Fannie Hurst (October 18, 1889 – February 23, 1968) spent her earlier years studying people in order to be a great writer, and it paid off. Her writings were infused with political and personal issues that put her in the spotlight and gave her the courage to speak out on controversial matters.
Hurst spoke openly and did not think of repercussions, only of those she could help with her words. Her best known work is Imitation of Life, which was twice adapted to film.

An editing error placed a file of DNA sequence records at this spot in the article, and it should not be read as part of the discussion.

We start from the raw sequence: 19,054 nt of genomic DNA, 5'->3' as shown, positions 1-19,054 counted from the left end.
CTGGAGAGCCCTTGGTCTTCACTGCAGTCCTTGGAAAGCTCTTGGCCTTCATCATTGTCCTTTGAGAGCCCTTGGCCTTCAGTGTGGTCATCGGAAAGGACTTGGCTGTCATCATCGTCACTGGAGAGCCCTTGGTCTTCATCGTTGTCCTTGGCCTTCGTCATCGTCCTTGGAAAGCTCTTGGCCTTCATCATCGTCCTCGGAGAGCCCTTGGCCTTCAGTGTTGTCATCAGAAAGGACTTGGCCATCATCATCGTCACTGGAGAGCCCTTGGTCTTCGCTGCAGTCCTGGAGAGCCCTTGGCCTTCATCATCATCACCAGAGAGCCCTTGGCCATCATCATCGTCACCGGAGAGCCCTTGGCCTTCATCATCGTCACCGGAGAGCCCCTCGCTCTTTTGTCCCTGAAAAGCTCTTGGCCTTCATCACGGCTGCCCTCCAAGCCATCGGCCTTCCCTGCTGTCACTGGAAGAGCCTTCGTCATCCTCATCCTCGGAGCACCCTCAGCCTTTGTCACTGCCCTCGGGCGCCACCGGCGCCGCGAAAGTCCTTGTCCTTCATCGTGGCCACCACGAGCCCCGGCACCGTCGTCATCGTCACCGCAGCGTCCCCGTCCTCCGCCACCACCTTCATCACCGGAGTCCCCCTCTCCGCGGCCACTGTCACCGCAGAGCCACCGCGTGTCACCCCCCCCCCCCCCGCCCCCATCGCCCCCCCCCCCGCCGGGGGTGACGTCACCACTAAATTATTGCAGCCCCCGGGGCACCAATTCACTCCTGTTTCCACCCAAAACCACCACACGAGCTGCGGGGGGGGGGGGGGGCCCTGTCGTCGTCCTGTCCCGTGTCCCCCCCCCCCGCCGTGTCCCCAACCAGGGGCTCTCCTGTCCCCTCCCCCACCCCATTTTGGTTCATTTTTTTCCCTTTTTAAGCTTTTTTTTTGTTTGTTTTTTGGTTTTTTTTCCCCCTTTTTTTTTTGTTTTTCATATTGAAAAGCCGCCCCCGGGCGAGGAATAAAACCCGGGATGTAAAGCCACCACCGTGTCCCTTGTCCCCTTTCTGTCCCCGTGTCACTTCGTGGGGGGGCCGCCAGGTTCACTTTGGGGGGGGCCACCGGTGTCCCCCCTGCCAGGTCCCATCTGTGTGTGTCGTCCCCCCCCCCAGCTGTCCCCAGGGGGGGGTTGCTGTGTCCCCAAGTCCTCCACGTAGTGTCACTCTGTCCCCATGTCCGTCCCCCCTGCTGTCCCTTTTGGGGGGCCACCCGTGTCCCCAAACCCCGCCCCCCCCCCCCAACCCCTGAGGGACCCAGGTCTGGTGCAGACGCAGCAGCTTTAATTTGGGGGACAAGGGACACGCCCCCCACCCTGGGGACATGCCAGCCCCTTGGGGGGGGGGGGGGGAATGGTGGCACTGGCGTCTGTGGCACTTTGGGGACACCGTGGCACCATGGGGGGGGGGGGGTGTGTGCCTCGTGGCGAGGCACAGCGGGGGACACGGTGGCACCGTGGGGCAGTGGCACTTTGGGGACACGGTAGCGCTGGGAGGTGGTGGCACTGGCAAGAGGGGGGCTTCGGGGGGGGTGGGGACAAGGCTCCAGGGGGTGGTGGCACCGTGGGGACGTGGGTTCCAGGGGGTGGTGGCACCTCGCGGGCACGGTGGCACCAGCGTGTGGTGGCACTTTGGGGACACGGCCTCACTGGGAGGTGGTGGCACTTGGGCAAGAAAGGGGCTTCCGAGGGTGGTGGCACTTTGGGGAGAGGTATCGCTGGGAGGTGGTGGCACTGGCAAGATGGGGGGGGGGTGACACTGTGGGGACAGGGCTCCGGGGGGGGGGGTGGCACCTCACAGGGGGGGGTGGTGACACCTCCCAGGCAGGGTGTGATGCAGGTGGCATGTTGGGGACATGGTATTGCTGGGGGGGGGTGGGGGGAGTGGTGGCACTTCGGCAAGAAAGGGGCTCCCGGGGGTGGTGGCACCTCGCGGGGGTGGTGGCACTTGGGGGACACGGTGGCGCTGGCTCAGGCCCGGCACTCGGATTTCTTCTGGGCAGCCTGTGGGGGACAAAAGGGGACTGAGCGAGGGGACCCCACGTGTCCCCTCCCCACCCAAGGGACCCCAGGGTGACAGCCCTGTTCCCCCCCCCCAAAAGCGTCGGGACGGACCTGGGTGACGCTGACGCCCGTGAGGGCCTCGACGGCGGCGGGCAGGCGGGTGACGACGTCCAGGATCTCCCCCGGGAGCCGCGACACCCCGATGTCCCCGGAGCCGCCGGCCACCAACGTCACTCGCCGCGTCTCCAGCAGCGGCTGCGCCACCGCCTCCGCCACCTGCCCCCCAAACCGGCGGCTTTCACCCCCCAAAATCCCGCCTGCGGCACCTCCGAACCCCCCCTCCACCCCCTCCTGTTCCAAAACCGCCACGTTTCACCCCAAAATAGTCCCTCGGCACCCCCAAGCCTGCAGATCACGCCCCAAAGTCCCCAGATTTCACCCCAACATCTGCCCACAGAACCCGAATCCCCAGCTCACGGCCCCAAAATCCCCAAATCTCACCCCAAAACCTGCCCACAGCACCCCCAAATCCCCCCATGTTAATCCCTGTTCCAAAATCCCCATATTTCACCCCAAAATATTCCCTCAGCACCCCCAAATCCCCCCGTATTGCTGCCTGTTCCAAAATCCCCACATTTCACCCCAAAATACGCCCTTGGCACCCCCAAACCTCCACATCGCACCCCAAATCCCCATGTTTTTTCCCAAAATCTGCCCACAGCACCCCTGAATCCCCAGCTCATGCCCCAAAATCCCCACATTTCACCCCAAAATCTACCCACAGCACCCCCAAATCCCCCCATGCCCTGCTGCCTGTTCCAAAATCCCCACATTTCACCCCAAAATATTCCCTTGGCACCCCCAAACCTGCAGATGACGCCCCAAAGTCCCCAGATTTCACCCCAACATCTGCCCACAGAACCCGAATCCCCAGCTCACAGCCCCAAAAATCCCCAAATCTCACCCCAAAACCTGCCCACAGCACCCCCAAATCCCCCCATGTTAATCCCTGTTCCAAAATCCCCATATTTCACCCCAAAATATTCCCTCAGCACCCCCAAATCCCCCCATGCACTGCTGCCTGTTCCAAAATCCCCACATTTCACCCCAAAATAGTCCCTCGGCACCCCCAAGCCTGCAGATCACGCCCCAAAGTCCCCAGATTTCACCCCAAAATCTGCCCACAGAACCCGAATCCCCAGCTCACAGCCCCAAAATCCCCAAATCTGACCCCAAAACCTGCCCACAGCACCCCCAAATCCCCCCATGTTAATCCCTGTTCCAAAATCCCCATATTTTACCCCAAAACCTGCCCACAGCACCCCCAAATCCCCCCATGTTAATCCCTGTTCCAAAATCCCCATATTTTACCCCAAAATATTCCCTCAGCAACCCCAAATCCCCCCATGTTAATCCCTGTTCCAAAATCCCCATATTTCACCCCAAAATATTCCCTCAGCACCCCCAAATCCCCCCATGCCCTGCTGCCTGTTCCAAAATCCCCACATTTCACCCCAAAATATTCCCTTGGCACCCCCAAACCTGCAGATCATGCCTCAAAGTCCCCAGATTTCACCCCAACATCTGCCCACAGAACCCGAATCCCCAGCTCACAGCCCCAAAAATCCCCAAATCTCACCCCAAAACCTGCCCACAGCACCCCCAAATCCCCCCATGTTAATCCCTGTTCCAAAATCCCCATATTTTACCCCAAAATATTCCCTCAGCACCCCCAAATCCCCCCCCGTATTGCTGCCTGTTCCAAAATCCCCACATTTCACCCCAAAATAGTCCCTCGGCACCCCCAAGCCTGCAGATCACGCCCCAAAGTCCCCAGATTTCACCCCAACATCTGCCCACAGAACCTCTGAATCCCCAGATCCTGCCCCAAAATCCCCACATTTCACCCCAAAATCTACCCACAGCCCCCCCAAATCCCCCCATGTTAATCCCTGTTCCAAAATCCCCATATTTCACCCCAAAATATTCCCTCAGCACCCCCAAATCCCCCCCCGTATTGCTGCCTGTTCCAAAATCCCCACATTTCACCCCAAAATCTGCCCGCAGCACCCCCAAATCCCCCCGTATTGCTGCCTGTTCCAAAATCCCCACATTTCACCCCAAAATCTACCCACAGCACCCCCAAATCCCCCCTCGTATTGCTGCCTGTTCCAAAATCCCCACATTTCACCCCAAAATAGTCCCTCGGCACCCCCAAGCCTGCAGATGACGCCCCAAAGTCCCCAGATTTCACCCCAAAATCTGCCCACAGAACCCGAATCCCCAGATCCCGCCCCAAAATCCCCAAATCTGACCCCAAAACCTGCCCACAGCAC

Although isn’t as well known today as it was in her lifetime, Hurst made quite an impact on culture. In addition, she earned a great deal of money from her writing, becoming one of the most highly paid and sought after female authors of the 1920s and 1930s.
More about Fannie Hurst on this site
- Fannie Hurst & Zora Neale Hurston — a Literary Friendship
- Conscious Quotes by Fannie Hurst
- Dear Literary Ladies:
What goes through your mind when you’re feeling blocked?
Biographies about Fannie Hurst
- Fannie: The Talent for Success of Writer Fannie Hurst by Brooke Kroeger
- Hurst Papers 1937-1951 – New York Public Library in New York, NY
- Hurst Collection – Brandeis University in Waltham, MA
See also: Conscious Quotes by Fannie Hurst
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